The Endgame for your Business Acquisition Loan

Posted on: May 8th, 2023


Business acquisition loans are the lifeblood of rapidly scaling middle market companies. They provide the foundational underpinning of long-term corporate growth, so essential to a healthy economy.  Companies benefit from business acquisition loans due to their generous, long-term structures and relaxed rates of principal repayment. This new banking crisis with its intense focus on asset liquidity and duration poses a big challenge to the business acquisition loan category.

As Banks think through how best to ride out the current market storm, they are increasingly derisking their asset base. The market is demanding that banks have a more flexible and liquid asset base due to the disruption of large-scale deposit migration. This means that liquidity management enhancement is now at a premium across the asset portfolio. The more unpredictable the liability outflows are, the more secure the asset liquification must be. In times like this, Banks look to various tools at their disposal to shorten the duration of their assets. Within the book of corporate loans, terms range from 2 to 3 years for a line of credit to 5 to 6 years for a business acquisition loan.

Due to the naturally longer term of a business acquisition loan, these borrowers are at risk of being shown the door by their lender. If a bank with a $1 billion book of business acquisition loans, at an average duration of 4 years can reduce duration to 2 years, it will generate an additional $250 million of liquidity per year over a 2-year period. This is a very attractive proposition to a bank in the throes of an unprecedented industry upheaval. There are a variety of ways that bank can cause this duration reduction. Where it has pricing discretion for regulatory issues, it can reprice the loan to induce the borrower to repay it early.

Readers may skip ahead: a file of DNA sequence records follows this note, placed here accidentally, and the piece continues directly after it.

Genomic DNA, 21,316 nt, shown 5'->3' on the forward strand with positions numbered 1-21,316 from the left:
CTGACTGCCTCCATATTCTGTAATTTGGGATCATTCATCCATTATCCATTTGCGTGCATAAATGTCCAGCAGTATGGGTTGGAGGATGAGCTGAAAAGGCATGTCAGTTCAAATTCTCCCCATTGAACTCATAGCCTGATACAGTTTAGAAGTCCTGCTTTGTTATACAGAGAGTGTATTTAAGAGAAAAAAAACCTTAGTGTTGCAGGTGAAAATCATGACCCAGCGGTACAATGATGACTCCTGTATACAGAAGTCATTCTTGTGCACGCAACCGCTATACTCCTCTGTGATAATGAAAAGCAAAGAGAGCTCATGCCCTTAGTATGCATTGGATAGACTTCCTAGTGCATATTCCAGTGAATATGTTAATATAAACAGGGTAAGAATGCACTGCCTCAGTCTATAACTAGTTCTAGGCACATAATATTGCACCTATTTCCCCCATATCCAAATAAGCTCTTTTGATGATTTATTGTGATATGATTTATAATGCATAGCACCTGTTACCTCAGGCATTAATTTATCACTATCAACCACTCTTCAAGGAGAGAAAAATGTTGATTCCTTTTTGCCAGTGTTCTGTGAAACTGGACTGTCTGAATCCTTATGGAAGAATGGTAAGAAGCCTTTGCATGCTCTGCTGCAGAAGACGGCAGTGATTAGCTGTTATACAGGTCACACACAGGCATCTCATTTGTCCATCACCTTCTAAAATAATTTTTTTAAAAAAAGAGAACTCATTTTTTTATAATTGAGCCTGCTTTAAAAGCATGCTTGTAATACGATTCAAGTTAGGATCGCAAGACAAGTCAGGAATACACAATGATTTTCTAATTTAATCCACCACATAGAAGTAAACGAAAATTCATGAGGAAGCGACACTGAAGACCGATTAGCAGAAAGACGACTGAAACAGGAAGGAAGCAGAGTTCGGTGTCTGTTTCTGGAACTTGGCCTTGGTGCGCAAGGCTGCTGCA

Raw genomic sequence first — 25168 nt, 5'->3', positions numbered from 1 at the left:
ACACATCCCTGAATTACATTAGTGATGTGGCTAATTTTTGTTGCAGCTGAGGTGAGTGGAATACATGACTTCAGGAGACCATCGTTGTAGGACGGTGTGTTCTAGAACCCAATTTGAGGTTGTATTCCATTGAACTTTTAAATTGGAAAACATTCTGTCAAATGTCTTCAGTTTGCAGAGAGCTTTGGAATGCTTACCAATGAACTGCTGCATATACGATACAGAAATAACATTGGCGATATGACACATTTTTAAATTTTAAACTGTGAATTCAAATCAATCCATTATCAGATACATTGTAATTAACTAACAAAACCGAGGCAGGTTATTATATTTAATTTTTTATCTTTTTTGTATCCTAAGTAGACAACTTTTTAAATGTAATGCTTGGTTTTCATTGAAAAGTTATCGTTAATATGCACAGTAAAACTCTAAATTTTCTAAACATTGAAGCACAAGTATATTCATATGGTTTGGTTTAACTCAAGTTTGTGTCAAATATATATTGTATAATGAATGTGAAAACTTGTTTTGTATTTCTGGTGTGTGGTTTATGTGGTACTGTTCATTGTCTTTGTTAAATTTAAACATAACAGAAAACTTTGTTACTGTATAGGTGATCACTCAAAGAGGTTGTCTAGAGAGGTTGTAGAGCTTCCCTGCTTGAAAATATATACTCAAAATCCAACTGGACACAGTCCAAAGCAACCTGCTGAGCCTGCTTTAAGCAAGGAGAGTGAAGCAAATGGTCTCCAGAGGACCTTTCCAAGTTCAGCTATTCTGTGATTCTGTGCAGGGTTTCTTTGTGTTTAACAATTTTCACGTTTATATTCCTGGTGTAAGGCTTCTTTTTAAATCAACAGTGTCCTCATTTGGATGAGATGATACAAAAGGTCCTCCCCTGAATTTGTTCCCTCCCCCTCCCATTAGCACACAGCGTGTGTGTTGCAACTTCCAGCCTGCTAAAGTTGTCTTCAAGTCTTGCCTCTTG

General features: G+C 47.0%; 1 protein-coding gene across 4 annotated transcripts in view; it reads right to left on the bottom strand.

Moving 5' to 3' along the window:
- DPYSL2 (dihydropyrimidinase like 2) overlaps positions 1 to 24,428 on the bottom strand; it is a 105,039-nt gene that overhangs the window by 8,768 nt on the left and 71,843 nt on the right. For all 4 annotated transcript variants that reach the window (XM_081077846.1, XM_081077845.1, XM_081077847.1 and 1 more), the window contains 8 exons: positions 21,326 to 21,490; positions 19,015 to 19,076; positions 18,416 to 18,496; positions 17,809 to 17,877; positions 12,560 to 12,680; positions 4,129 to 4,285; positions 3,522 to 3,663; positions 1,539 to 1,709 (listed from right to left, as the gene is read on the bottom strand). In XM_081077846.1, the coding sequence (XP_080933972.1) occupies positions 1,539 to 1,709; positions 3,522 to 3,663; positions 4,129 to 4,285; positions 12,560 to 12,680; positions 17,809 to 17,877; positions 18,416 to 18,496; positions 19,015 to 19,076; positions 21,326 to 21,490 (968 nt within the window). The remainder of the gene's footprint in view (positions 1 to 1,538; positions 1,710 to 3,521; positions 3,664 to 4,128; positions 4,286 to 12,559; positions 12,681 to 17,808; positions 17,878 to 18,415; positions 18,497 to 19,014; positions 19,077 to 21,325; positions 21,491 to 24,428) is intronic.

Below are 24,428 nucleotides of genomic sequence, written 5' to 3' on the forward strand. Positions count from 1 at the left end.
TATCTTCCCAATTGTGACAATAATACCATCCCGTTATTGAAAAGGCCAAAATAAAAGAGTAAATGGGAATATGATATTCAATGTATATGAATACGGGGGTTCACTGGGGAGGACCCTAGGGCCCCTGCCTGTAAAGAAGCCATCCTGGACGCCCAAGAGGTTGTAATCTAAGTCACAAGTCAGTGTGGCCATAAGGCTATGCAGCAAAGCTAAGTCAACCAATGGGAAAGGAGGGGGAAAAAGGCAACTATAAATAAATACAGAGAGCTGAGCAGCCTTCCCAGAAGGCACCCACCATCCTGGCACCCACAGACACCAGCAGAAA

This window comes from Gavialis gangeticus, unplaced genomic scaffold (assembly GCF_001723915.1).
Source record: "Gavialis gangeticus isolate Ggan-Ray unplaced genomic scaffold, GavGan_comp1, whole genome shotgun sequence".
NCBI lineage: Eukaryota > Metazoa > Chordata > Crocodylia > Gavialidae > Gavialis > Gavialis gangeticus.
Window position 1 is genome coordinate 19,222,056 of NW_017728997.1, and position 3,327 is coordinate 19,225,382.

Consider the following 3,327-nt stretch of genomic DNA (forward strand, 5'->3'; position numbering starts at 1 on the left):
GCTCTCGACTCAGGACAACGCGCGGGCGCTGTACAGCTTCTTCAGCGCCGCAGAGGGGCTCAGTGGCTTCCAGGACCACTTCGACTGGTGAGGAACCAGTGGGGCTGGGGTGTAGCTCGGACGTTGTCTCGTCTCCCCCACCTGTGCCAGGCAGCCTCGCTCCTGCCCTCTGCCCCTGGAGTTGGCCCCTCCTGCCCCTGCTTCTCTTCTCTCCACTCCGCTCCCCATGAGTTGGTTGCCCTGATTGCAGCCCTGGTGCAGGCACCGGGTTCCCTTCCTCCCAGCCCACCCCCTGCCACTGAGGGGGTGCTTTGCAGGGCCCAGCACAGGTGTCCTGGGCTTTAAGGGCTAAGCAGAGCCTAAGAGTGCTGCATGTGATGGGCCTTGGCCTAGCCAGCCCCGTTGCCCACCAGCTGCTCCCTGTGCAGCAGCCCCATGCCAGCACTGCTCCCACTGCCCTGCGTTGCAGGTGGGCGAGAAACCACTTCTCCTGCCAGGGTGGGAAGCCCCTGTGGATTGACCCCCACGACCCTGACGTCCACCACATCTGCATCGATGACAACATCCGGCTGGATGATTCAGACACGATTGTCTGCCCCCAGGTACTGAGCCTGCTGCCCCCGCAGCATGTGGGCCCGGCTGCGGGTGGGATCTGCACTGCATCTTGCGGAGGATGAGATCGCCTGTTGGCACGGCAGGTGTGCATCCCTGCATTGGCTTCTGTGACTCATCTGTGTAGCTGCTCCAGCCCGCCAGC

Where the company breaches a covenant, the Bank can enter into a forbearance agreement that requires early repayment. The bank can also decide to amp up its portfolio management intensity and make it somewhat unbearable for the company, thereby inducing a refinance. Given these possible endgames, it is very important that every middle market company with a long-term business acquisition loan have a plan B in place. Despite your bank’s fondness for your company, they are facing serious liquidity challenges and need greater liquidity to stay afloat.